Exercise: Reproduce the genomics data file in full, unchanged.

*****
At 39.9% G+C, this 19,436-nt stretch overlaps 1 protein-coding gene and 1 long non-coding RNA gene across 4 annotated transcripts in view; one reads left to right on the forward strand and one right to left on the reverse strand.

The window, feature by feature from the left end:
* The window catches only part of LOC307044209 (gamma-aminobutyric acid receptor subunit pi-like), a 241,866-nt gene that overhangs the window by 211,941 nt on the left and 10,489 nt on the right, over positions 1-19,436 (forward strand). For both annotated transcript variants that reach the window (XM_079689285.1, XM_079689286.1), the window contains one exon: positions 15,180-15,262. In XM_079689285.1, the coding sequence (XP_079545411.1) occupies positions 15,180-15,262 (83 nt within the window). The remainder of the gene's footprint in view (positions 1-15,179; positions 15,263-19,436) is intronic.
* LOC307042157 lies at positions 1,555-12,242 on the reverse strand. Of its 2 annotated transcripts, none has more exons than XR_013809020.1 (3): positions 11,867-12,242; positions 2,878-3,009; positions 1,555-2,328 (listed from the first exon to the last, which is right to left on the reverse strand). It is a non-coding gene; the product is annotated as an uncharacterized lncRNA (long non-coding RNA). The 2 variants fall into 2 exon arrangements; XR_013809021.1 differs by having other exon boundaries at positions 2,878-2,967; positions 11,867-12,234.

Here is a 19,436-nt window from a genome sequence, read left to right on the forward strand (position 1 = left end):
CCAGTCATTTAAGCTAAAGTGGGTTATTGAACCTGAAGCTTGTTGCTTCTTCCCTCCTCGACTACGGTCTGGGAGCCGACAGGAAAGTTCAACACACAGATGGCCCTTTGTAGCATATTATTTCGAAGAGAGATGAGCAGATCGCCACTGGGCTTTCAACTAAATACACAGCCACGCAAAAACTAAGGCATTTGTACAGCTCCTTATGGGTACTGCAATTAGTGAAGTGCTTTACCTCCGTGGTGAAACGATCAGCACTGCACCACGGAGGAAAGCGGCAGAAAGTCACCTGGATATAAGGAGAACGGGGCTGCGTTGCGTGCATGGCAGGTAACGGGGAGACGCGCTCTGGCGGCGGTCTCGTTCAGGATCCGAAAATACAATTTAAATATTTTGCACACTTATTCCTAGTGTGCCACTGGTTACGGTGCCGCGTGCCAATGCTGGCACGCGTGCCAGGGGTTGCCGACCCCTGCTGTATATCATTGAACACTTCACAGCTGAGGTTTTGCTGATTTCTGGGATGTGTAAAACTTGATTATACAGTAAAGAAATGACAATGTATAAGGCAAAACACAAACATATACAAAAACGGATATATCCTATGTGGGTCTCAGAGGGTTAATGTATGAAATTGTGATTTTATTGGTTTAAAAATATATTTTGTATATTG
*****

At 39.9% G+C, this 19,436-nt stretch overlaps 1 protein-coding gene and 1 long non-coding RNA gene across 4 annotated transcripts in view; one reads left to right on the forward strand and one right to left on the reverse strand.

The window, feature by feature from the left end:
* The window catches only part of LOC307044209 (gamma-aminobutyric acid receptor subunit pi-like), a 241,866-nt gene that overhangs the window by 211,941 nt on the left and 10,489 nt on the right, over positions 1-19,436 (forward strand). For both annotated transcript variants that reach the window (XM_079689285.1, XM_079689286.1), the window contains one exon: positions 15,180-15,262. In XM_079689285.1, the coding sequence (XP_079545411.1) occupies positions 15,180-15,262 (83 nt within the window). The remainder of the gene's footprint in view (positions 1-15,179; positions 15,263-19,436) is intronic.
* LOC307042157 lies at positions 1,555-12,242 on the reverse strand. Of its 2 annotated transcripts, none has more exons than XR_013809020.1 (3): positions 11,867-12,242; positions 2,878-3,009; positions 1,555-2,328 (listed from the first exon to the last, which is right to left on the reverse strand). It is a non-coding gene; the product is annotated as an uncharacterized lncRNA (long non-coding RNA). The 2 variants fall into 2 exon arrangements; XR_013809021.1 differs by having other exon boundaries at positions 2,878-2,967; positions 11,867-12,234.

Here is a 19,436-nt window from a genome sequence, read left to right on the forward strand (position 1 = left end):
CCAGTCATTTAAGCTAAAGTGGGTTATTGAACCTGAAGCTTGTTGCTTCTTCCCTCCTCGACTACGGTCTGGGAGCCGACAGGAAAGTTCAACACACAGATGGCCCTTTGTAGCATATTATTTCGAAGAGAGATGAGCAGATCGCCACTGGGCTTTCAACTAAATACACAGCCACGCAAAAACTAAGGCATTTGTACAGCTCCTTATGGGTACTGCAATTAGTGAAGTGCTTTACCTCCGTGGTGAAACGATCAGCACTGCACCACGGAGGAAAGCGGCAGAAAGTCACCTGGATATAAGGAGAACGGGGCTGCGTTGCGTGCATGGCAGGTAACGGGGAGACGCGCTCTGGCGGCGGTCTCGTTCAGGATCCGAAAATACAATTTAAATATTTTGCACACTTATTCCTAGTGTGCCACTGGTTACGGTGCCGCGTGCCAATGCTGGCACGCGTGCCAGGGGTTGCCGACCCCTGCTGTATATCATTGAACACTTCACAGCTGAGGTTTTGCTGATTTCTGGGATGTGTAAAACTTGATTATACAGTAAAGAAATGACAATGTATAAGGCAAAACACAAACATATACAAAAACGGATATATCCTATGTGGGTCTCAGAGGGTTAATGTATGAAATTGTGATTTTATTGGTTTAAAAATATATTTTGTATATTG